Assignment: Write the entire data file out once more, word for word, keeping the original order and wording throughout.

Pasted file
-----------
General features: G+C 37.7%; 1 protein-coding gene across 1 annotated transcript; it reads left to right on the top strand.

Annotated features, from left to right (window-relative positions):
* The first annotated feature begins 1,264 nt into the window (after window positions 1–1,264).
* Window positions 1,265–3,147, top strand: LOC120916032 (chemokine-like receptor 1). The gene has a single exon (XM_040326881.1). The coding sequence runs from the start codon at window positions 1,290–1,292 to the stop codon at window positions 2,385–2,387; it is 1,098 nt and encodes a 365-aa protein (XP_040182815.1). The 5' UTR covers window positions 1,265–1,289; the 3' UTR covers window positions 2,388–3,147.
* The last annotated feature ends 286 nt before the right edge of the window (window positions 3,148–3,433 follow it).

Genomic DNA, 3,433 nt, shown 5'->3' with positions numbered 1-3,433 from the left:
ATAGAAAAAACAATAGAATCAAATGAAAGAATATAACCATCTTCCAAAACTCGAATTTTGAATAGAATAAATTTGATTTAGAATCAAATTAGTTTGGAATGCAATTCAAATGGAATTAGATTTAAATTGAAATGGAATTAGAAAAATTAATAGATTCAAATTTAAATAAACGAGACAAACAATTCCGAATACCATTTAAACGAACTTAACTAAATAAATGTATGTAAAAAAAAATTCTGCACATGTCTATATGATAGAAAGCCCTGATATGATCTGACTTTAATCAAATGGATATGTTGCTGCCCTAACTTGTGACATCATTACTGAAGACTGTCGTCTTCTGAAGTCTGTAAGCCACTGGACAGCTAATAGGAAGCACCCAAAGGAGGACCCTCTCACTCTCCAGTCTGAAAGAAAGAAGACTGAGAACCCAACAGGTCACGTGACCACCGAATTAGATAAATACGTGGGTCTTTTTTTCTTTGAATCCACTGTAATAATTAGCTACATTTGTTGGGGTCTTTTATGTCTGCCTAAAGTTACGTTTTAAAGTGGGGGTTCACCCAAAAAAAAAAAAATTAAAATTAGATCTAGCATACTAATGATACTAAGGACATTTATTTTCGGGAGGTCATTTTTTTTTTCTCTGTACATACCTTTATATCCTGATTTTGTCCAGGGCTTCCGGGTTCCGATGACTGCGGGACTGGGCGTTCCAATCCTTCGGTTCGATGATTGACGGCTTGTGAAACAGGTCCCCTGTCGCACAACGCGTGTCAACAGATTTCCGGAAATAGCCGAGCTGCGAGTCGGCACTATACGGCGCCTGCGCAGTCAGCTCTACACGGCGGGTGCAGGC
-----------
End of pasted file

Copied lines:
General features: G+C 37.7%; 1 protein-coding gene across 1 annotated transcript; it reads left to right on the top strand.

Annotated features, from left to right (window-relative positions):
* The first annotated feature begins 1,264 nt into the window (after window positions 1–1,264).
* Window positions 1,265–3,147, top strand: LOC120916032 (chemokine-like receptor 1). The gene has a single exon (XM_040326881.1). The coding sequence runs from the start codon at window positions 1,290–1,292 to the stop codon at window positions 2,385–2,387; it is 1,098 nt and encodes a 365-aa protein (XP_040182815.1). The 5' UTR covers window positions 1,265–1,289; the 3' UTR covers window positions 2,388–3,147.
* The last annotated feature ends 286 nt before the right edge of the window (window positions 3,148–3,433 follow it).

Genomic DNA, 3,433 nt, shown 5'->3' with positions numbered 1-3,433 from the left:
ATAGAAAAAACAATAGAATCAAATGAAAGAATATAACCATCTTCCAAAACTCGAATTTTGAATAGAATAAATTTGATTTAGAATCAAATTAGTTTGGAATGCAATTCAAATGGAATTAGATTTAAATTGAAATGGAATTAGAAAAATTAATAGATTCAAATTTAAATAAACGAGACAAACAATTCCGAATACCATTTAAACGAACTTAACTAAATAAATGTATGTAAAAAAAAATTCTGCACATGTCTATATGATAGAAAGCCCTGATATGATCTGACTTTAATCAAATGGATATGTTGCTGCCCTAACTTGTGACATCATTACTGAAGACTGTCGTCTTCTGAAGTCTGTAAGCCACTGGACAGCTAATAGGAAGCACCCAAAGGAGGACCCTCTCACTCTCCAGTCTGAAAGAAAGAAGACTGAGAACCCAACAGGTCACGTGACCACCGAATTAGATAAATACGTGGGTCTTTTTTTCTTTGAATCCACTGTAATAATTAGCTACATTTGTTGGGGTCTTTTATGTCTGCCTAAAGTTACGTTTTAAAGTGGGGGTTCACCCAAAAAAAAAAAAATTAAAATTAGATCTAGCATACTAATGATACTAAGGACATTTATTTTCGGGAGGTCATTTTTTTTTTCTCTGTACATACCTTTATATCCTGATTTTGTCCAGGGCTTCCGGGTTCCGATGACTGCGGGACTGGGCGTTCCAATCCTTCGGTTCGATGATTGACGGCTTGTGAAACAGGTCCCCTGTCGCACAACGCGTGTCAACAGATTTCCGGAAATAGCCGAGCTGCGAGTCGGCACTATACGGCGCCTGCGCAGTCAGCTCTACACGGCGGGTGCAGGC